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LETTER TO THE EDITOR
Year : 2013  |  Volume : 16  |  Issue : 1  |  Page : 128-129
 

More wide-spread approach needed to explore visual creativity


1 Ranchi Institute of Neuropsychiatry and Allied Sciences, Kanke, Ranchi, India
2 Depaprtment of Neurology, Weifang, Shandong, China

Date of Web Publication25-Feb-2013

Correspondence Address:
Zhongde Du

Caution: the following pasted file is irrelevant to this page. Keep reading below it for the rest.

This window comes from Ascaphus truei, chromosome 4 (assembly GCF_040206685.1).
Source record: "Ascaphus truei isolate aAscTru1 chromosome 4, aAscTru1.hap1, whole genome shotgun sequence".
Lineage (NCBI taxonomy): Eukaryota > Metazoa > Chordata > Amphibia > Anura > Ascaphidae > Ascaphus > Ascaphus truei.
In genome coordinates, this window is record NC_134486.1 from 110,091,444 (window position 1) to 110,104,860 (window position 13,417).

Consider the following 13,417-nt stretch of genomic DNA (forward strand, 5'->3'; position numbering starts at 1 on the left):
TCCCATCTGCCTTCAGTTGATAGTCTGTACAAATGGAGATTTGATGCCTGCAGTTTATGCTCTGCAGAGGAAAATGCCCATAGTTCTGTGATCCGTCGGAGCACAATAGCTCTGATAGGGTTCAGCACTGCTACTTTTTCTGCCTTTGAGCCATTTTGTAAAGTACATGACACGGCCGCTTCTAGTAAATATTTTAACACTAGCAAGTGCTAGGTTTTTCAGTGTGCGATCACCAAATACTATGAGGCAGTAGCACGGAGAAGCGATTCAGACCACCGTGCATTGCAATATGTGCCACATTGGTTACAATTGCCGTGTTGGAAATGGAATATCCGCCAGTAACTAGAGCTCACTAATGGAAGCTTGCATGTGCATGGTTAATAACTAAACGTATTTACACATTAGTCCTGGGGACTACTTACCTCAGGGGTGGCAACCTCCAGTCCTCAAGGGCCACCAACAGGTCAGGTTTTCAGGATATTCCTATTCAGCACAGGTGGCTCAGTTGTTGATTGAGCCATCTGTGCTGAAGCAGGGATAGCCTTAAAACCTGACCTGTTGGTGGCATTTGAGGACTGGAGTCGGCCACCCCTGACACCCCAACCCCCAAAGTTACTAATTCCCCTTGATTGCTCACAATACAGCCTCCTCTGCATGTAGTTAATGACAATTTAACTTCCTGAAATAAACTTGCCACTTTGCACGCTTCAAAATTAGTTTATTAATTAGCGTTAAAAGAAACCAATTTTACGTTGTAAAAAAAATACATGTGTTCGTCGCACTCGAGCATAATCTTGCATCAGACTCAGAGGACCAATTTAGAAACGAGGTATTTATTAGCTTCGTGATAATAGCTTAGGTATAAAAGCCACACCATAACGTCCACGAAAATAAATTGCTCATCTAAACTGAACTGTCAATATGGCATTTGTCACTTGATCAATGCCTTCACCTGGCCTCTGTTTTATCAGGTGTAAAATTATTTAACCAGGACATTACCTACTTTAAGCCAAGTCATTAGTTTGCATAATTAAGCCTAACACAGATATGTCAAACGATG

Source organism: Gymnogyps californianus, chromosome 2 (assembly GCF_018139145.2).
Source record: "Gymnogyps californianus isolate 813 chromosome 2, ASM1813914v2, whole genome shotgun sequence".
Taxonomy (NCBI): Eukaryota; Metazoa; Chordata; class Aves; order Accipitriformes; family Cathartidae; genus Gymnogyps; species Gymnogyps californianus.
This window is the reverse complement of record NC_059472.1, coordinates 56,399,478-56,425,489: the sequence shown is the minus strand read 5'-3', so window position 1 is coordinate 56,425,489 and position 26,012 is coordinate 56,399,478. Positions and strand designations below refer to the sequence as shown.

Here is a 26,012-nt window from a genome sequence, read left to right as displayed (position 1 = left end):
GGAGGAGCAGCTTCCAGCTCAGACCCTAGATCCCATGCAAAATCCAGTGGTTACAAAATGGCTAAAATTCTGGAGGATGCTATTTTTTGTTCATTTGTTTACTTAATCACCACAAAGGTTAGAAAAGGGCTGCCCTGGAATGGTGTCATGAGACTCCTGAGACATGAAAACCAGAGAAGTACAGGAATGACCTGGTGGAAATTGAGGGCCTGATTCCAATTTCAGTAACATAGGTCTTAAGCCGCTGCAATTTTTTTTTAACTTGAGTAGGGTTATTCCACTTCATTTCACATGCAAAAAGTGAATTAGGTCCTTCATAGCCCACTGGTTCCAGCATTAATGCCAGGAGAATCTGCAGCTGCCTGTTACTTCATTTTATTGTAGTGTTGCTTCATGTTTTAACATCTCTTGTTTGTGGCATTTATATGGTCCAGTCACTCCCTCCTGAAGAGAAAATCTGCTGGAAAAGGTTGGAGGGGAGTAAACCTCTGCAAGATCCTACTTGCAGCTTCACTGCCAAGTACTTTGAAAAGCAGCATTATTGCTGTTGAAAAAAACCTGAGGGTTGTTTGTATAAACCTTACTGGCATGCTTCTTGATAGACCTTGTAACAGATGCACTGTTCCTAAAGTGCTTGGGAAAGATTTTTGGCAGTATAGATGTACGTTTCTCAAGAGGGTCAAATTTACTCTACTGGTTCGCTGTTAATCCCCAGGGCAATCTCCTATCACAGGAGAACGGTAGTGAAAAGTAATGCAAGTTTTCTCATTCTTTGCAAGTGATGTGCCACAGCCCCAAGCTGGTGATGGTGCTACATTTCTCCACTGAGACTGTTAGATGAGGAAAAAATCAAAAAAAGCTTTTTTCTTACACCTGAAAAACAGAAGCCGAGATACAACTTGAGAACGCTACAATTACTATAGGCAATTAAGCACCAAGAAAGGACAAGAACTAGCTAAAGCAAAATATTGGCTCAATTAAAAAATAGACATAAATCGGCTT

Neurology Depaprtment, The 89th Hospital of PLA, 256 Beigong west Street, Weifang, Shandong
China
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Source of Support: None, Conflict of Interest: None


DOI: 10.4103/0972-2327.107665

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How to cite this article:
Prakash R, Du Z. More wide-spread approach needed to explore visual creativity. Ann Indian Acad Neurol 2013;16:128-9

How to cite this URL:
Prakash R, Du Z. More wide-spread approach needed to explore visual creativity. Ann Indian Acad Neurol [serial online] 2013 [cited 2020 Jun 5];16:128-9. Available from: http://www.annalsofian.org/text.asp?2013/16/1/128/107665


Dear Sir,